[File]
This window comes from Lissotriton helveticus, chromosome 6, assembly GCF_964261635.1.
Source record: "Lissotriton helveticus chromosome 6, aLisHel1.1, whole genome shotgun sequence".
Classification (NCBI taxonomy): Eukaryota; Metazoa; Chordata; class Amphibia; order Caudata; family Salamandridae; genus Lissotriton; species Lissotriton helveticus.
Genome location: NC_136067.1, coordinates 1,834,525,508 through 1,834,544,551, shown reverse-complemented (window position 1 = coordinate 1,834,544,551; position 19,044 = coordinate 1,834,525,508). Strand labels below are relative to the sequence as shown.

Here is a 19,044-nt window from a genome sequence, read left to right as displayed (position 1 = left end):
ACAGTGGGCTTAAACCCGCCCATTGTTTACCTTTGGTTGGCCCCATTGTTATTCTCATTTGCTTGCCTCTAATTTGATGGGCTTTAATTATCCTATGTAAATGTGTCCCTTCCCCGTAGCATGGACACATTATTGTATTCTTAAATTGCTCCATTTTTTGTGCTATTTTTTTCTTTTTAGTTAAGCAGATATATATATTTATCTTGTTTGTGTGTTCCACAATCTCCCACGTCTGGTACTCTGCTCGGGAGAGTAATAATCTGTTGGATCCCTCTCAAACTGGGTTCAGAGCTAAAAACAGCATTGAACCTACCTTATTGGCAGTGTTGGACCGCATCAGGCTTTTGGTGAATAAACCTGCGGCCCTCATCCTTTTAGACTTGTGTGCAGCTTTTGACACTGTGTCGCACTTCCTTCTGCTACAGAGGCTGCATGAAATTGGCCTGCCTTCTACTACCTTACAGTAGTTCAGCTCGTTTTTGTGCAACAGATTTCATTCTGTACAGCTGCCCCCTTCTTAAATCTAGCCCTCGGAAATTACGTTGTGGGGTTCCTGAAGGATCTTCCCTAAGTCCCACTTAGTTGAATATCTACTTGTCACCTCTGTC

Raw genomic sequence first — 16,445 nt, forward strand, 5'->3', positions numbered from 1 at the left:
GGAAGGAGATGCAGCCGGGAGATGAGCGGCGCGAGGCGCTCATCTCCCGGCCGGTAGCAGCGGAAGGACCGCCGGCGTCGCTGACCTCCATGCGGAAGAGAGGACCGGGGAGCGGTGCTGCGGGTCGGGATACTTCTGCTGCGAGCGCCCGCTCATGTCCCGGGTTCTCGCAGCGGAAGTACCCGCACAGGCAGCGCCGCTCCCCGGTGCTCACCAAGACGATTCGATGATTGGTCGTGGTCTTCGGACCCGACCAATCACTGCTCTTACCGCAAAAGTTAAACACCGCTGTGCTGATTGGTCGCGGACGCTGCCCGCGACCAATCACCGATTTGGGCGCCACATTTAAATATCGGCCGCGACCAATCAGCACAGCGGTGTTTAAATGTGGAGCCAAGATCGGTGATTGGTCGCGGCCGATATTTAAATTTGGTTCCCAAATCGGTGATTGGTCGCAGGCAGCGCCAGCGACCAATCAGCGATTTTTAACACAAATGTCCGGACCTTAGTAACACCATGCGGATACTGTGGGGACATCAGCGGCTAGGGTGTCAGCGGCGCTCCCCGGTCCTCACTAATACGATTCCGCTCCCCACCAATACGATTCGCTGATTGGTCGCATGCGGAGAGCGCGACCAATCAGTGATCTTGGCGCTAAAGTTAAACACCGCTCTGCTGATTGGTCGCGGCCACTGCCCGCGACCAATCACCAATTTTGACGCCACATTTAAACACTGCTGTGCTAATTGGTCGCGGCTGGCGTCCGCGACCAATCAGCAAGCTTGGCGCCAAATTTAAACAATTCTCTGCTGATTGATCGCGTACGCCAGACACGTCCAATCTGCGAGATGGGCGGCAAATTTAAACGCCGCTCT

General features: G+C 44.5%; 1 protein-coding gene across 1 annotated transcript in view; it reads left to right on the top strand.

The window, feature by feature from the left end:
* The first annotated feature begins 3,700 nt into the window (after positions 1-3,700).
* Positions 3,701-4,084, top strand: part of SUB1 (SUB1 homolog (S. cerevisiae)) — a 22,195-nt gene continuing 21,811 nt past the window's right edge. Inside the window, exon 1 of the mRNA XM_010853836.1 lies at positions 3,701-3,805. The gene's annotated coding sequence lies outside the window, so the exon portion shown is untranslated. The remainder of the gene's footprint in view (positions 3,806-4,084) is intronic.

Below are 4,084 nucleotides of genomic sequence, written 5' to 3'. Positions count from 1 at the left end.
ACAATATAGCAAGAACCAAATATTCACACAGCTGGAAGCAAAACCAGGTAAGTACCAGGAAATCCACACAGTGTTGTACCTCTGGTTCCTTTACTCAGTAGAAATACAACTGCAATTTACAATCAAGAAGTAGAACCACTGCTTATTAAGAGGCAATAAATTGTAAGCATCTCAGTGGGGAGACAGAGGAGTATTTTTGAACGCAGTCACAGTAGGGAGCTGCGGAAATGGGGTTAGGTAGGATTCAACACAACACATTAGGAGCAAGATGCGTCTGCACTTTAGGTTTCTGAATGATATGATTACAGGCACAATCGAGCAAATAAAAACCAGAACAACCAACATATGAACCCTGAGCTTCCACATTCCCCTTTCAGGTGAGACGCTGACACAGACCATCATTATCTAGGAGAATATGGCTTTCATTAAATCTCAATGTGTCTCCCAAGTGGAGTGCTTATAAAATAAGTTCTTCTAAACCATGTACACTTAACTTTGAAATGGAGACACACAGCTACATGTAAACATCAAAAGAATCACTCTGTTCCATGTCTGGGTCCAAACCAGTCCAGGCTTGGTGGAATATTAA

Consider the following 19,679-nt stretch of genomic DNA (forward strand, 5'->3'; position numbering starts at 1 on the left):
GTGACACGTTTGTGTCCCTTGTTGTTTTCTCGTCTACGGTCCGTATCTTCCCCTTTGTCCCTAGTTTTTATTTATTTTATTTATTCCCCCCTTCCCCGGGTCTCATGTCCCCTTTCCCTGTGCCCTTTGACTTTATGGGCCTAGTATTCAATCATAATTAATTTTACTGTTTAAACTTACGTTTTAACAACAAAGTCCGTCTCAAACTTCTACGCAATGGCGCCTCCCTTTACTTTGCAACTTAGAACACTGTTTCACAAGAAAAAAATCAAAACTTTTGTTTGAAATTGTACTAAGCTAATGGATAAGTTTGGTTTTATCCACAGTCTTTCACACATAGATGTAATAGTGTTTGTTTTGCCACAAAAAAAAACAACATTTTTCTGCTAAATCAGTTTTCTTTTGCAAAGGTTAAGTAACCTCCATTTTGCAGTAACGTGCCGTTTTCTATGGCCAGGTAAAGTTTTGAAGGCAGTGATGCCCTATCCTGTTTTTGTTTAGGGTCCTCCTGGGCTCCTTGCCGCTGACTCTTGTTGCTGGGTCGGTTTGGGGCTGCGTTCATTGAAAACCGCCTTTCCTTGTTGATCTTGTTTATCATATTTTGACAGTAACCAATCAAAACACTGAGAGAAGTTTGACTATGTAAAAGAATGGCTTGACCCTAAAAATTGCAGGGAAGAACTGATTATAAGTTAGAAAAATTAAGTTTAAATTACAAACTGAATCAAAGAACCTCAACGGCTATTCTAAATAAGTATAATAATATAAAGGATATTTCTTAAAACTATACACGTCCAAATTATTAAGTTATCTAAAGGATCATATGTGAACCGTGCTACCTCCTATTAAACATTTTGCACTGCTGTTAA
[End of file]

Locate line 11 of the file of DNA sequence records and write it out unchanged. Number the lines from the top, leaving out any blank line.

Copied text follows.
* The first annotated feature begins 3,700 nt into the window (after positions 1-3,700).